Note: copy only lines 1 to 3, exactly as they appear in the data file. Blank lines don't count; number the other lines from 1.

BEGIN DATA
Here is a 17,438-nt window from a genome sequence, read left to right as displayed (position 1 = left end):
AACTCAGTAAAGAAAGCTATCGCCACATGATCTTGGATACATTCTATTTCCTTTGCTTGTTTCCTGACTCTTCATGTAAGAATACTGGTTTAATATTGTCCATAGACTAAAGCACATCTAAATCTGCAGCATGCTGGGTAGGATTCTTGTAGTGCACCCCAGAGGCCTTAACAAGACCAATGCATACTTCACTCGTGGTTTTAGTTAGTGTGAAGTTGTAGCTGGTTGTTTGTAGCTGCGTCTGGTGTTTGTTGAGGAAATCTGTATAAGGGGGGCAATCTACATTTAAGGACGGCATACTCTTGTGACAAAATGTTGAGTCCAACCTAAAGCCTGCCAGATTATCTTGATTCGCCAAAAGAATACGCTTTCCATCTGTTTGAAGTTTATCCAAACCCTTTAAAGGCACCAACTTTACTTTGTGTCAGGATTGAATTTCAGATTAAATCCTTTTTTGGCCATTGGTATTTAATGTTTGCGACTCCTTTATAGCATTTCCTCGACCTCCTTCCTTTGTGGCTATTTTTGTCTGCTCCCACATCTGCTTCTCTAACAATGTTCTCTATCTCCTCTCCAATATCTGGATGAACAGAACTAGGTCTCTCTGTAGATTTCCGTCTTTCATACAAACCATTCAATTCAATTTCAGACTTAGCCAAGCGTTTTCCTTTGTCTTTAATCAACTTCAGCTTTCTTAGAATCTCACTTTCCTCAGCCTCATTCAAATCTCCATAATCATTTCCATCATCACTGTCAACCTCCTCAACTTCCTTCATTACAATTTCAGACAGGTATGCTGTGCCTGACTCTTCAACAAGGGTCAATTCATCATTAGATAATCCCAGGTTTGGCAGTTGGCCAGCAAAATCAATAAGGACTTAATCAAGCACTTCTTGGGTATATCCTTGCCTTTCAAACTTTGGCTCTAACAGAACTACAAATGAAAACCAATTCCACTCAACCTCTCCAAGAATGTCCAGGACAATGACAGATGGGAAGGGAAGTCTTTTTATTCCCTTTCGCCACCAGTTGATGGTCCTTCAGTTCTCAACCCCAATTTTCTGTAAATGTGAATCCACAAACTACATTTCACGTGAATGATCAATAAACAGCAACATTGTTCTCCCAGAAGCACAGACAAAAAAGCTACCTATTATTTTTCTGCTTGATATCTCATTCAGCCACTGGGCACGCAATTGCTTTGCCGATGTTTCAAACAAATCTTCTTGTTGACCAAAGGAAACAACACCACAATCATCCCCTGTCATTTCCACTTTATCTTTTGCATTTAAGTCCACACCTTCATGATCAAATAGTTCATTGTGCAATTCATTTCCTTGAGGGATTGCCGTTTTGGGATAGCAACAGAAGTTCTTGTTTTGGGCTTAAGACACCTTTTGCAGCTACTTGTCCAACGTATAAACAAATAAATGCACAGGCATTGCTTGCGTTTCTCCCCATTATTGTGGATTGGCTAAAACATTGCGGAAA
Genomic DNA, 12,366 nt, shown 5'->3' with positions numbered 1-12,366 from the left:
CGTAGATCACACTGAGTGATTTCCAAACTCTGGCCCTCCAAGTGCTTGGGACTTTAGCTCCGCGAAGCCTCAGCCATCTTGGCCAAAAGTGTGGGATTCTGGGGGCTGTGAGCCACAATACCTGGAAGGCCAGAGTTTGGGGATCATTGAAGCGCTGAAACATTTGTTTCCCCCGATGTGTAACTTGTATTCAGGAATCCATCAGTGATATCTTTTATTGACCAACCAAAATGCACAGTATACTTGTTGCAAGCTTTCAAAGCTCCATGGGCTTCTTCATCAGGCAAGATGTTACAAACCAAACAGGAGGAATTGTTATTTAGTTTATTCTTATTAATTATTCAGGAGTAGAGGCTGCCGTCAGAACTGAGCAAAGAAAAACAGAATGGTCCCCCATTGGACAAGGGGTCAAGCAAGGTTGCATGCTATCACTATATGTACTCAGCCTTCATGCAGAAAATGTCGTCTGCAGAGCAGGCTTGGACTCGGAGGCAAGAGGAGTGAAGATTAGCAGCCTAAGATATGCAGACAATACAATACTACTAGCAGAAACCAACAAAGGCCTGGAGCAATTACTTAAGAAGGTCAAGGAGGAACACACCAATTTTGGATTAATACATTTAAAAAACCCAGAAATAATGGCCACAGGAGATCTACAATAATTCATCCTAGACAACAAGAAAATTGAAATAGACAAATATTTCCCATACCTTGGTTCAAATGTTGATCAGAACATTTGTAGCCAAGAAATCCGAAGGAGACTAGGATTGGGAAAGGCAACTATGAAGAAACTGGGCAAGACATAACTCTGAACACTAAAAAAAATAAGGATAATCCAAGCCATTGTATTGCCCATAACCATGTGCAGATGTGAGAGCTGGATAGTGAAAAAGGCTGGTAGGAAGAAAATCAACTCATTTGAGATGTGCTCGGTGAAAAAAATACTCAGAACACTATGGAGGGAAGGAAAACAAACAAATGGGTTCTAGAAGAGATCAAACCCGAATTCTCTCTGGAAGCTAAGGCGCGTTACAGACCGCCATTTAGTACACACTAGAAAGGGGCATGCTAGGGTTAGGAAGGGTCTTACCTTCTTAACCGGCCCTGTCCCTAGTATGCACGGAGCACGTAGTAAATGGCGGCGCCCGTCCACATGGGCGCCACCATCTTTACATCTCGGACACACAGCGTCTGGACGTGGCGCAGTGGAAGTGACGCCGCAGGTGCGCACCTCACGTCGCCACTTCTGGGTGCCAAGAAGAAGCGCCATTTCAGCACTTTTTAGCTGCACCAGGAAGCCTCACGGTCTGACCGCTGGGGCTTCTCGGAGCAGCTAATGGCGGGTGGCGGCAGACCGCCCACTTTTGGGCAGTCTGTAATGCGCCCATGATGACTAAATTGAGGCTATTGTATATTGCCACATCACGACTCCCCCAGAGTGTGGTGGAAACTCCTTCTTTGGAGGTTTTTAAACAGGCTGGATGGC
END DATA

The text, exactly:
Here is a 17,438-nt window from a genome sequence, read left to right as displayed (position 1 = left end):
AACTCAGTAAAGAAAGCTATCGCCACATGATCTTGGATACATTCTATTTCCTTTGCTTGTTTCCTGACTCTTCATGTAAGAATACTGGTTTAATATTGTCCATAGACTAAAGCACATCTAAATCTGCAGCATGCTGGGTAGGATTCTTGTAGTGCACCCCAGAGGCCTTAACAAGACCAATGCATACTTCACTCGTGGTTTTAGTTAGTGTGAAGTTGTAGCTGGTTGTTTGTAGCTGCGTCTGGTGTTTGTTGAGGAAATCTGTATAAGGGGGGCAATCTACATTTAAGGACGGCATACTCTTGTGACAAAATGTTGAGTCCAACCTAAAGCCTGCCAGATTATCTTGATTCGCCAAAAGAATACGCTTTCCATCTGTTTGAAGTTTATCCAAACCCTTTAAAGGCACCAACTTTACTTTGTGTCAGGATTGAATTTCAGATTAAATCCTTTTTTGGCCATTGGTATTTAATGTTTGCGACTCCTTTATAGCATTTCCTCGACCTCCTTCCTTTGTGGCTATTTTTGTCTGCTCCCACATCTGCTTCTCTAACAATGTTCTCTATCTCCTCTCCAATATCTGGATGAACAGAACTAGGTCTCTCTGTAGATTTCCGTCTTTCATACAAACCATTCAATTCAATTTCAGACTTAGCCAAGCGTTTTCCTTTGTCTTTAATCAACTTCAGCTTTCTTAGAATCTCACTTTCCTCAGCCTCATTCAAATCTCCATAATCATTTCCATCATCACTGTCAACCTCCTCAACTTCCTTCATTACAATTTCAGACAGGTATGCTGTGCCTGACTCTTCAACAAGGGTCAATTCATCATTAGATAATCCCAGGTTTGGCAGTTGGCCAGCAAAATCAATAAGGACTTAATCAAGCACTTCTTGGGTATATCCTTGCCTTTCAAACTTTGGCTCTAACAGAACTACAAATGAAAACCAATTCCACTCAACCTCTCCAAGAATGTCCAGGACAATGACAGATGGGAAGGGAAGTCTTTTTATTCCCTTTCGCCACCAGTTGATGGTCCTTCAGTTCTCAACCCCAATTTTCTGTAAATGTGAATCCACAAACTACATTTCACGTGAATGATCAATAAACAGCAACATTGTTCTCCCAGAAGCACAGACAAAAAAGCTACCTATTATTTTTCTGCTTGATATCTCATTCAGCCACTGGGCACGCAATTGCTTTGCCGATGTTTCAAACAAATCTTCTTGTTGACCAAAGGAAACAACACCACAATCATCCCCTGTCATTTCCACTTTATCTTTTGCATTTAAGTCCACACCTTCATGATCAAATAGTTCATTGTGCAATTCATTTCCTTGAGGGATTGCCGTTTTGGGATAGCAACAGAAGTTCTTGTTTTGGGCTTAAGACACCTTTTGCAGCTACTTGTCCAACGTATAAACAAATAAATGCACAGGCATTGCTTGCGTTTCTCCCCATTATTGTGGATTGGCTAAAACATTGCGGAAA
Genomic DNA, 12,366 nt, shown 5'->3' with positions numbered 1-12,366 from the left: